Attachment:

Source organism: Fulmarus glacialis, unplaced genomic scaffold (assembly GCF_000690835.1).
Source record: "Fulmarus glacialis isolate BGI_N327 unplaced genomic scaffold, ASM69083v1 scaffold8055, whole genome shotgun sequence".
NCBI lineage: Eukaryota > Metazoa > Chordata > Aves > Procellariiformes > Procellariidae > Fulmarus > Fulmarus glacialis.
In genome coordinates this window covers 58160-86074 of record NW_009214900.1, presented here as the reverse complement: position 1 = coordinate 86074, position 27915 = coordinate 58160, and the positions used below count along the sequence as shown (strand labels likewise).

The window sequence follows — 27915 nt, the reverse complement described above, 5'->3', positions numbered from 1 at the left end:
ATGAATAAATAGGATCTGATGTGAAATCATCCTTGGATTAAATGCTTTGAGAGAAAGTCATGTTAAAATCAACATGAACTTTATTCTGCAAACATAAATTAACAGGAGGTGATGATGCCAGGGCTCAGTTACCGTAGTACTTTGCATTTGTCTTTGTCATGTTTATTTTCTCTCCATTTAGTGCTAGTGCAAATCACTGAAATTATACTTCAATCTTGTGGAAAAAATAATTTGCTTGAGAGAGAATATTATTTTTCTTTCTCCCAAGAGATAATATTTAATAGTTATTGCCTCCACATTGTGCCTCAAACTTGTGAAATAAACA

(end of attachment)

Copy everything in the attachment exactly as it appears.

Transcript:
Source organism: Fulmarus glacialis, unplaced genomic scaffold (assembly GCF_000690835.1).
Source record: "Fulmarus glacialis isolate BGI_N327 unplaced genomic scaffold, ASM69083v1 scaffold8055, whole genome shotgun sequence".
NCBI lineage: Eukaryota > Metazoa > Chordata > Aves > Procellariiformes > Procellariidae > Fulmarus > Fulmarus glacialis.
In genome coordinates this window covers 58160-86074 of record NW_009214900.1, presented here as the reverse complement: position 1 = coordinate 86074, position 27915 = coordinate 58160, and the positions used below count along the sequence as shown (strand labels likewise).

The window sequence follows — 27915 nt, the reverse complement described above, 5'->3', positions numbered from 1 at the left end:
ATGAATAAATAGGATCTGATGTGAAATCATCCTTGGATTAAATGCTTTGAGAGAAAGTCATGTTAAAATCAACATGAACTTTATTCTGCAAACATAAATTAACAGGAGGTGATGATGCCAGGGCTCAGTTACCGTAGTACTTTGCATTTGTCTTTGTCATGTTTATTTTCTCTCCATTTAGTGCTAGTGCAAATCACTGAAATTATACTTCAATCTTGTGGAAAAAATAATTTGCTTGAGAGAGAATATTATTTTTCTTTCTCCCAAGAGATAATATTTAATAGTTATTGCCTCCACATTGTGCCTCAAACTTGTGAAATAAACA